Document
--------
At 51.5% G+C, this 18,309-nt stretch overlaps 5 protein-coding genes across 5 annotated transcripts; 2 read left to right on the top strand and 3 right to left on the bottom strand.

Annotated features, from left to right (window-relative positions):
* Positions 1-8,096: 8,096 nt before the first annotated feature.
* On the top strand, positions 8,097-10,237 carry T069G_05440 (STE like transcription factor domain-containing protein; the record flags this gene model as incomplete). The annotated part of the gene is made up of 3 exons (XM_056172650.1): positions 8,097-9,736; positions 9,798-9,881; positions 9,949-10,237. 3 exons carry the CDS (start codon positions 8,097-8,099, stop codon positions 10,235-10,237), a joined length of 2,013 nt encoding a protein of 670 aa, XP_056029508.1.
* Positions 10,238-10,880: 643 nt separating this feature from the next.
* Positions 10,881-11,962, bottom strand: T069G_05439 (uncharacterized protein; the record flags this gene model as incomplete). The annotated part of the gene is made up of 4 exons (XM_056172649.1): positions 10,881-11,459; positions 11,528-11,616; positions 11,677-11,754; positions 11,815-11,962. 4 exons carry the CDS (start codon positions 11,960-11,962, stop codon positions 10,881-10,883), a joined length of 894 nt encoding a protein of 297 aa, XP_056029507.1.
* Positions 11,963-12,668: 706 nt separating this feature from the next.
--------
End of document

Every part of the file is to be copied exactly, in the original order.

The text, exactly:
At 51.5% G+C, this 18,309-nt stretch overlaps 5 protein-coding genes across 5 annotated transcripts; 2 read left to right on the top strand and 3 right to left on the bottom strand.

Annotated features, from left to right (window-relative positions):
* Positions 1-8,096: 8,096 nt before the first annotated feature.
* On the top strand, positions 8,097-10,237 carry T069G_05440 (STE like transcription factor domain-containing protein; the record flags this gene model as incomplete). The annotated part of the gene is made up of 3 exons (XM_056172650.1): positions 8,097-9,736; positions 9,798-9,881; positions 9,949-10,237. 3 exons carry the CDS (start codon positions 8,097-8,099, stop codon positions 10,235-10,237), a joined length of 2,013 nt encoding a protein of 670 aa, XP_056029508.1.
* Positions 10,238-10,880: 643 nt separating this feature from the next.
* Positions 10,881-11,962, bottom strand: T069G_05439 (uncharacterized protein; the record flags this gene model as incomplete). The annotated part of the gene is made up of 4 exons (XM_056172649.1): positions 10,881-11,459; positions 11,528-11,616; positions 11,677-11,754; positions 11,815-11,962. 4 exons carry the CDS (start codon positions 11,960-11,962, stop codon positions 10,881-10,883), a joined length of 894 nt encoding a protein of 297 aa, XP_056029507.1.
* Positions 11,963-12,668: 706 nt separating this feature from the next.